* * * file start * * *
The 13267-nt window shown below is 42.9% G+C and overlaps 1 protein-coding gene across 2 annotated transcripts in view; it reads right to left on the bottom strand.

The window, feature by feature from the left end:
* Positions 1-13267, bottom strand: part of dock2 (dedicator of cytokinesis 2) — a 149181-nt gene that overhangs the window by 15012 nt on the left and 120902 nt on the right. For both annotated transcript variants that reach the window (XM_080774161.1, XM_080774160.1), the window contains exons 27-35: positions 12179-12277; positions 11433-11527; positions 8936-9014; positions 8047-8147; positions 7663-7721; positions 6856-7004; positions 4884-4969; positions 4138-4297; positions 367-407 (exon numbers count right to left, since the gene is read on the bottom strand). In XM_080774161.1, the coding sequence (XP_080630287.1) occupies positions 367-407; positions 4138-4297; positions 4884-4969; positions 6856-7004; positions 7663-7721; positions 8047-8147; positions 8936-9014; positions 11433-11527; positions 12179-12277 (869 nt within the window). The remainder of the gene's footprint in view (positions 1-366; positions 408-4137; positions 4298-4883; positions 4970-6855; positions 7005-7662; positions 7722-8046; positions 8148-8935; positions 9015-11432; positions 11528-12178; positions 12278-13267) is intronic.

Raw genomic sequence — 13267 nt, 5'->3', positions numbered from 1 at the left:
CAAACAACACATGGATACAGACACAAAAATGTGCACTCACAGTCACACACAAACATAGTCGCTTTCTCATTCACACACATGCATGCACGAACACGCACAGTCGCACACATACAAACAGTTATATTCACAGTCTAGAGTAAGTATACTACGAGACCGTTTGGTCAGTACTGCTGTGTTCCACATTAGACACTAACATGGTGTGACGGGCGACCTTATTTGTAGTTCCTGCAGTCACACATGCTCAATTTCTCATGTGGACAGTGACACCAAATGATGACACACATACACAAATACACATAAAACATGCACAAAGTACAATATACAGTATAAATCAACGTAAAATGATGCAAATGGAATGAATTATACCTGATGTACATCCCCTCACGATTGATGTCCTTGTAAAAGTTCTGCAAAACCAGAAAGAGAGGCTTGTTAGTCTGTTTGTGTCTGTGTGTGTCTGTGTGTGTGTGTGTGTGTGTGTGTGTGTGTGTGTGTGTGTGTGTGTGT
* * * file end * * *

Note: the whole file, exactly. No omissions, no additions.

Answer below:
The 13267-nt window shown below is 42.9% G+C and overlaps 1 protein-coding gene across 2 annotated transcripts in view; it reads right to left on the bottom strand.

The window, feature by feature from the left end:
* Positions 1-13267, bottom strand: part of dock2 (dedicator of cytokinesis 2) — a 149181-nt gene that overhangs the window by 15012 nt on the left and 120902 nt on the right. For both annotated transcript variants that reach the window (XM_080774161.1, XM_080774160.1), the window contains exons 27-35: positions 12179-12277; positions 11433-11527; positions 8936-9014; positions 8047-8147; positions 7663-7721; positions 6856-7004; positions 4884-4969; positions 4138-4297; positions 367-407 (exon numbers count right to left, since the gene is read on the bottom strand). In XM_080774161.1, the coding sequence (XP_080630287.1) occupies positions 367-407; positions 4138-4297; positions 4884-4969; positions 6856-7004; positions 7663-7721; positions 8047-8147; positions 8936-9014; positions 11433-11527; positions 12179-12277 (869 nt within the window). The remainder of the gene's footprint in view (positions 1-366; positions 408-4137; positions 4298-4883; positions 4970-6855; positions 7005-7662; positions 7722-8046; positions 8148-8935; positions 9015-11432; positions 11528-12178; positions 12278-13267) is intronic.

Raw genomic sequence — 13267 nt, 5'->3', positions numbered from 1 at the left:
CAAACAACACATGGATACAGACACAAAAATGTGCACTCACAGTCACACACAAACATAGTCGCTTTCTCATTCACACACATGCATGCACGAACACGCACAGTCGCACACATACAAACAGTTATATTCACAGTCTAGAGTAAGTATACTACGAGACCGTTTGGTCAGTACTGCTGTGTTCCACATTAGACACTAACATGGTGTGACGGGCGACCTTATTTGTAGTTCCTGCAGTCACACATGCTCAATTTCTCATGTGGACAGTGACACCAAATGATGACACACATACACAAATACACATAAAACATGCACAAAGTACAATATACAGTATAAATCAACGTAAAATGATGCAAATGGAATGAATTATACCTGATGTACATCCCCTCACGATTGATGTCCTTGTAAAAGTTCTGCAAAACCAGAAAGAGAGGCTTGTTAGTCTGTTTGTGTCTGTGTGTGTCTGTGTGTGTGTGTGTGTGTGTGTGTGTGTGTGTGTGTGTGTGTGTGTGT